Trust me, I won’t go a penny over budget on Hinkley: Britain’s new £18bn nuclear plant is finally under way… Now EDF’s boss has to build it on time. De Rivaz is outraged when I put to him the claims of a senior consultant engineer of my acquaintance, that the technology could be dodgy. ‘Nothing could be more untrue,’ he replied with barely concealed contempt. ‘I cannot understand how that expression is used for technology which has been approved by the safety regulator in the UK, which has been approved by the Chinese safety authority. ‘On the contrary, it meets the highest safety standards among all nuclear reactors being built in the world at present.’ So what then about the much-publicised delays in building the twin reactor at Flamanville in Brittany? ‘The project in Flamanville is now fully on track and fully compliant with the reset schedule we gave one year ago,’ EDF’s UK chief insists. ‘The Chinese projects [using the same design] are now completed in terms of construction and are about to enter the commissioning and test phase… it’s a very positive reality. How on earth would EDF and its Chinese partners put £18billion at risk on a project if we weren’t confident in the ability to do it on time and budget?’ De Rivaz is equally robust when it comes to defending the price for the electricity, the burden of which British electricity customers will have to shoulder for at least a quarter of a century after completion. ‘The simple truth is the high price is competitive with other low-carbon technology,’ he says. He points out that his plant has a life of up to 60 years whereas other low-carbon technologies, such as wind, have ‘well-known problems of intermittency’, which means they cannot be relied upon at all times.
Daily Mail 22nd Sept 2016 read more »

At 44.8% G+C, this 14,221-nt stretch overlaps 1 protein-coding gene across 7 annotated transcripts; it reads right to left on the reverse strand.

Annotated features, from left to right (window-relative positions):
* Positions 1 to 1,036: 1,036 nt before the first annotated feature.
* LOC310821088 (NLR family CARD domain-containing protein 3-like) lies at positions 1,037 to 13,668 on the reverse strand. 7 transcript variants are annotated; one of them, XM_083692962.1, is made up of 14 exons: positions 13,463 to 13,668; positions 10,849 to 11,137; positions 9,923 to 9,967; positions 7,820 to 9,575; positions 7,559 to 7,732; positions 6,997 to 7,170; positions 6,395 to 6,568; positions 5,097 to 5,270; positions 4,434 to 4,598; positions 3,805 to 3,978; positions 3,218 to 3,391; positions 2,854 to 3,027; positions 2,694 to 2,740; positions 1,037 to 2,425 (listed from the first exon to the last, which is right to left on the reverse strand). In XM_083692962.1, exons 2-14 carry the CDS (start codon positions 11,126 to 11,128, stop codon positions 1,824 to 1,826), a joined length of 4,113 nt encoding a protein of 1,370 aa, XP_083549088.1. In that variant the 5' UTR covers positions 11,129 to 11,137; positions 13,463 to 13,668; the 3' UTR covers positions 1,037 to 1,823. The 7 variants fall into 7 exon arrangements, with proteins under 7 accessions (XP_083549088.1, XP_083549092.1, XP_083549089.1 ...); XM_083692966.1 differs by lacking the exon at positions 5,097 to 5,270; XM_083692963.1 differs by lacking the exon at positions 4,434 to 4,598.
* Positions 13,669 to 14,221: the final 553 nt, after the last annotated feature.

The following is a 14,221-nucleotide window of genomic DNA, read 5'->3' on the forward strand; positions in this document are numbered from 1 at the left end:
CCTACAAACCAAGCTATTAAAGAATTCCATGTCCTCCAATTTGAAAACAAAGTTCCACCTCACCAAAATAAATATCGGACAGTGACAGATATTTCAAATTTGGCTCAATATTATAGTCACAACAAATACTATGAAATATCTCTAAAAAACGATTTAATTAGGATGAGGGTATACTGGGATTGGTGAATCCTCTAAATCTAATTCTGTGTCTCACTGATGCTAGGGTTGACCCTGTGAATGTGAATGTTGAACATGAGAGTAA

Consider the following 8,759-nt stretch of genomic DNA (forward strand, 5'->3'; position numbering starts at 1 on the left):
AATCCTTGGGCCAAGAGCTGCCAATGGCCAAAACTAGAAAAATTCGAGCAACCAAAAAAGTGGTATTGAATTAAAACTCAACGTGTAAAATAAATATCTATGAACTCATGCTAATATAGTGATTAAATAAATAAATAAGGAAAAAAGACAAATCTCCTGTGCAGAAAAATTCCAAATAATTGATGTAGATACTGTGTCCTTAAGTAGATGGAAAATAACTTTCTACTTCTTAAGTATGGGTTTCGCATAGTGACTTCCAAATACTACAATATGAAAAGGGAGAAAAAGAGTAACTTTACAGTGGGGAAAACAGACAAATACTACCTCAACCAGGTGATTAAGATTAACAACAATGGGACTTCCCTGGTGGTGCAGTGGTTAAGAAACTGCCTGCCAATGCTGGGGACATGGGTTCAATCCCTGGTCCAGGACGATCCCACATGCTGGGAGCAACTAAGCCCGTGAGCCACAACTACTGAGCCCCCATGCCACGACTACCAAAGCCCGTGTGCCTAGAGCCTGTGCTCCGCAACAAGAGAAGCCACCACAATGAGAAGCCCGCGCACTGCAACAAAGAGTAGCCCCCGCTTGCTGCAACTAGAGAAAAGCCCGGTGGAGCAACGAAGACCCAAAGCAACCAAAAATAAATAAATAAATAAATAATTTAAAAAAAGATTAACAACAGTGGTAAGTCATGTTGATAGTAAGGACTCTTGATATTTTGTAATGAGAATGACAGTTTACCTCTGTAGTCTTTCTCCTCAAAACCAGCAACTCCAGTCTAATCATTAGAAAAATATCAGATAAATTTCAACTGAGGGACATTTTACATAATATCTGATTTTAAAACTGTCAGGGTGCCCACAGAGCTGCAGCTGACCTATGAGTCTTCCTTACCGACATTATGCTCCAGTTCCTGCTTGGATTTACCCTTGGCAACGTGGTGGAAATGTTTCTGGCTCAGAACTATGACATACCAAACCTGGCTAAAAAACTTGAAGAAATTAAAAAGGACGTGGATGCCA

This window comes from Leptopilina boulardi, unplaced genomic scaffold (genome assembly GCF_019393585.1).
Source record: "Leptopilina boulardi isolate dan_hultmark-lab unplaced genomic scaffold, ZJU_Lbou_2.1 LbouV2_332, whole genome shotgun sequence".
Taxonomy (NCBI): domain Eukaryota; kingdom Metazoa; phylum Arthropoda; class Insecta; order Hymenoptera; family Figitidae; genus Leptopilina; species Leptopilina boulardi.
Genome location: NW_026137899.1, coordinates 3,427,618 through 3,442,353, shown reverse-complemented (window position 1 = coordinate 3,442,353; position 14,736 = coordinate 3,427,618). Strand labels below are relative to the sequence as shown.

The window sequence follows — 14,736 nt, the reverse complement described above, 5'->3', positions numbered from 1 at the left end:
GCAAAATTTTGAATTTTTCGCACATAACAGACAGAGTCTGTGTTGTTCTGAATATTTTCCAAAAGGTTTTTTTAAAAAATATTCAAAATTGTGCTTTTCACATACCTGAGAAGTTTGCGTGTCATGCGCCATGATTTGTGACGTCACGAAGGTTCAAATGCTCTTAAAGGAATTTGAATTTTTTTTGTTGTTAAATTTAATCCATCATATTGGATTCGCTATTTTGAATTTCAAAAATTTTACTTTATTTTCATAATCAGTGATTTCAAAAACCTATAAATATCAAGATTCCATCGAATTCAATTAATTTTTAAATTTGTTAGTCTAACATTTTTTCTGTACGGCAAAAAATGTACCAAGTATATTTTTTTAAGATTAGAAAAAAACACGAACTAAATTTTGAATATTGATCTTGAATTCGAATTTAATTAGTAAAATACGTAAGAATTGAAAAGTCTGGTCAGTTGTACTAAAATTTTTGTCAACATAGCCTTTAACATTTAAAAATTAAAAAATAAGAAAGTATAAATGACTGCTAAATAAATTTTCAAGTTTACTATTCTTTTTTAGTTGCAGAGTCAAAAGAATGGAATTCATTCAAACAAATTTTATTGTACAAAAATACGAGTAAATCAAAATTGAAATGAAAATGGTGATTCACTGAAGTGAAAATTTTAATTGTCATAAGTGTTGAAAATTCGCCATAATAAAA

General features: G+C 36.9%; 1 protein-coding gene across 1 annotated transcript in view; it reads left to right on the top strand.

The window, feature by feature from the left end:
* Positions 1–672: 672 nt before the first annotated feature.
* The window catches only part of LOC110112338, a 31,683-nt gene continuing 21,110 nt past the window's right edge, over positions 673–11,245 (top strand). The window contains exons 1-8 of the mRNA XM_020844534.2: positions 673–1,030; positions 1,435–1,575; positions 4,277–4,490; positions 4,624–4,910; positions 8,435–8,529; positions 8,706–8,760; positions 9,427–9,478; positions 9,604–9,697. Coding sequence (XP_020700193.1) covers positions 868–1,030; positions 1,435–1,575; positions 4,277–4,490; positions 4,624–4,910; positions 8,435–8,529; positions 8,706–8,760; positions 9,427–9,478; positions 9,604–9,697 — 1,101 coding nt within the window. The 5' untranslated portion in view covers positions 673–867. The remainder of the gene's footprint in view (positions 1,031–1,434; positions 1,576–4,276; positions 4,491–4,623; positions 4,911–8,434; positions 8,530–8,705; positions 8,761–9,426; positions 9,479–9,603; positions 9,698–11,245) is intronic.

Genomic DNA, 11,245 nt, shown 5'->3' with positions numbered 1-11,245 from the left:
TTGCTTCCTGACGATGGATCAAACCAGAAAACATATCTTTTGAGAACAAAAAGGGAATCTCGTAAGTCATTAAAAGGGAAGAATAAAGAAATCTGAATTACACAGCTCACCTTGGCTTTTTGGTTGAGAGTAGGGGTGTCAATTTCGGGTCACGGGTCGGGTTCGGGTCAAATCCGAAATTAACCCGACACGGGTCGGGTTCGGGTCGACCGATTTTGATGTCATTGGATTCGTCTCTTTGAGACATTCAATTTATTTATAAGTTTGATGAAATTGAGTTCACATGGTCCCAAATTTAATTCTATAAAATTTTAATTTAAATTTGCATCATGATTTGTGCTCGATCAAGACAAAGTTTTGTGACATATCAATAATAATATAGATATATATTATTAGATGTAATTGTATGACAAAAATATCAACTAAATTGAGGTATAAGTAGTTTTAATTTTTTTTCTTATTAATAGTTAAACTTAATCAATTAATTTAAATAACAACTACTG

As Hinkley C is given the green light, research published today by the Science Policy Research Unit at the University of Sussex, shows how intense British Government attachments to nuclear submarines help drive a strong bias in UK energy policy in favour of nuclear power. This is despite nuclear power being recognised in the Government’s own detailed analyses to be expensive and otherwise “unattractive” compared to other low carbon options. The report ‘Understanding the Intensity of UK Policy Commitments to Nuclear Power documents strongly-held views in UK defence policy, that nuclear-propelled submarines form a crucial military capability. Yet these are arguably the most complex engineered artefacts in the world, not easy for a country with a declining manufacturing base to build and maintain. “On the military side, we found strong fears that without continued commitment to civil nuclear power, the UK would be unable to sustain the industrial capabilities necessary to build nuclear submarines,” said report co-author Dr Phil Johnstone. “We systematically examined a range of different possible reasons for official UK attachments to nuclear power”, said report co-author Emily Cox. “None of these are satisfactory to explain the intensity of support for nuclear power maintained by a variety of UK Governments. It seems that pressures to continue to build nuclear submarines form a crucial missing piece in the jigsaw.” “The Government’s own data shows the UK to be blessed with abundant, secure and competitive renewable energy resources”, said report co-author Professor Andy Stirling, “in a world turning much more to renewables than nuclear power, Britain might be expected to be taking a lead in these new technologies”. Yet a greater priority in UK policy making appears to lie in maintaining ‘nuclear submarine capabilities’. Parliamentary Select Committee Reports and many other policy documents on the military side reveal intense pressures for strong Government support for skills and training, design and manufacturing and research and regulatory capabilities linking with the civil nuclear industry.